Editorial: Holcomb’s measured approach on unemployment benefits is right path

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Gov. Eric Holcomb’s measured approach to adjusting the state’s unemployment benefits is just the right touch in these delicate times, as Indiana eases itself out of the pandemic’s economic doldrums.

What is required is a careful balancing act between encouraging people to get back to work to fill the many available jobs and continuing to offer support to people who can’t find work similar to what they had before the pandemic hit more than a year ago.

Helping to strike that balance was the governor’s decision late last week to reinstate a requirement that those applying to collect unemployment benefits actively seek jobs and be available for work—a requirement the state has waived since the beginning of the pandemic.

That move, in combination with his decision to carefully consider whether the state should continue to participate in the federal government’s expansive pandemic unemployment programs, sets just the right tone.

Some Hoosiers might continue to need help from the federal safety net, which expands who is eligible for unemployment and boosts payments.

Hoosier recipients are currently receiving $300 per week from the federal government in addition to state benefits, and the governor needs to carefully craft rules to make sure those with ongoing needs receive help.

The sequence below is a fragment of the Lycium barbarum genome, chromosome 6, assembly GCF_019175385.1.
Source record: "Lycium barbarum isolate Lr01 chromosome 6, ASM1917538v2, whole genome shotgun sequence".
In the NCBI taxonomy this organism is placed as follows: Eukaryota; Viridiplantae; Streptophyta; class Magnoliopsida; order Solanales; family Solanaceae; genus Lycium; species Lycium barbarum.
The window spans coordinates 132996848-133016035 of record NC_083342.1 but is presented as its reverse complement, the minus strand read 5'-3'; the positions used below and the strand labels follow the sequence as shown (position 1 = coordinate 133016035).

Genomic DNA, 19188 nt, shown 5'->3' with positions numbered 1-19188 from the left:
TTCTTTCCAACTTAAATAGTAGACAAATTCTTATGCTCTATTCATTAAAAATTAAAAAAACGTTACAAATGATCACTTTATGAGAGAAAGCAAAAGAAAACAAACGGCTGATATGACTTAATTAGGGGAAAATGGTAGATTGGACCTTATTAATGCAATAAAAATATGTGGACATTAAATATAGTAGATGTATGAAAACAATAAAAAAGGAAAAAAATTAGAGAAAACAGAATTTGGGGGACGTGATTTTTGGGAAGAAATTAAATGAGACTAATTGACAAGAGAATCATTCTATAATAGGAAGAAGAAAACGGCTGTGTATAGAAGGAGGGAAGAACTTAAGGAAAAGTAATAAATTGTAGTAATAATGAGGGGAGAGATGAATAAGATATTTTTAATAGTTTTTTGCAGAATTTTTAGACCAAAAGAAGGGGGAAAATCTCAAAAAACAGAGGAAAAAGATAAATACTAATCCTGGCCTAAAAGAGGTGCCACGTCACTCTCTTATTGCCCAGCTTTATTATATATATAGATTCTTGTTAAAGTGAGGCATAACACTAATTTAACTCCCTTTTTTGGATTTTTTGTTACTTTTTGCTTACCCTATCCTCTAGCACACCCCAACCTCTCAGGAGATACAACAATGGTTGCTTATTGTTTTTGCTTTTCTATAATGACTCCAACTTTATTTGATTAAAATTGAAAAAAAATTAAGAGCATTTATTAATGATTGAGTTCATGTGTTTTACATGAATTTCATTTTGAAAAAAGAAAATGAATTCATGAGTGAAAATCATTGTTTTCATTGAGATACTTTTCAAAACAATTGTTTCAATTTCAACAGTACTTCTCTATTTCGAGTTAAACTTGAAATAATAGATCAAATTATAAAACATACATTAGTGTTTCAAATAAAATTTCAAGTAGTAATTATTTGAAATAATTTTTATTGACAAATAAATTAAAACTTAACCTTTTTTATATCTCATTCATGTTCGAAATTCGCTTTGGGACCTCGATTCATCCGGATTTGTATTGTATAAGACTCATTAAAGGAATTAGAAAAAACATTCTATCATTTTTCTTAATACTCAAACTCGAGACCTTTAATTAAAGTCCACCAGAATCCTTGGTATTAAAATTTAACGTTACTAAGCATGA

At the same time, it is clear that some workers who previously made less than $15 an hour are choosing to stay home on the expanded unemployment benefits and need some incentive to return to the workforce.

With the state and federal benefits combined, an unemployed Hoosier could receive as much as $690 per week, although most receive less. That’s the equivalent of $17.25 an hour based on a 40-hour work week.

Generous unemployment benefits, child care concerns and ongoing fears of catching the coronavirus are among the factors that led to a record-high 8 million job openings across the nation in March—many of them in the restaurant and hospitality industries.

Requiring those Hoosiers who are simply enamored with the unemployment benefits to actively seek work is a fitting nudge. Another option to consider is Montana Gov. Greg Gianforte’s unique approach of offering residents a one-time return-to-work bonus.

Holcomb also must weigh whether Indiana should continue to participate in a federal program that assists gig-economy workers such as Uber drivers and other independent contractors, who are traditionally not eligible to receive unemployment benefits.

None of these decisions is easy in the complicated economic maze left in the wake of the pandemic.

And while this public health emergency quickly plunged us into economic uncertainty, the road to recovery must be a series of gradual and carefully considered steps.

Throughout the pandemic, Holcomb has proven himself quite capable of taking well-reasoned and measured moves—often over the objections of the ultra conservatives in his own political party.

We believe he, again, is on the right path.•


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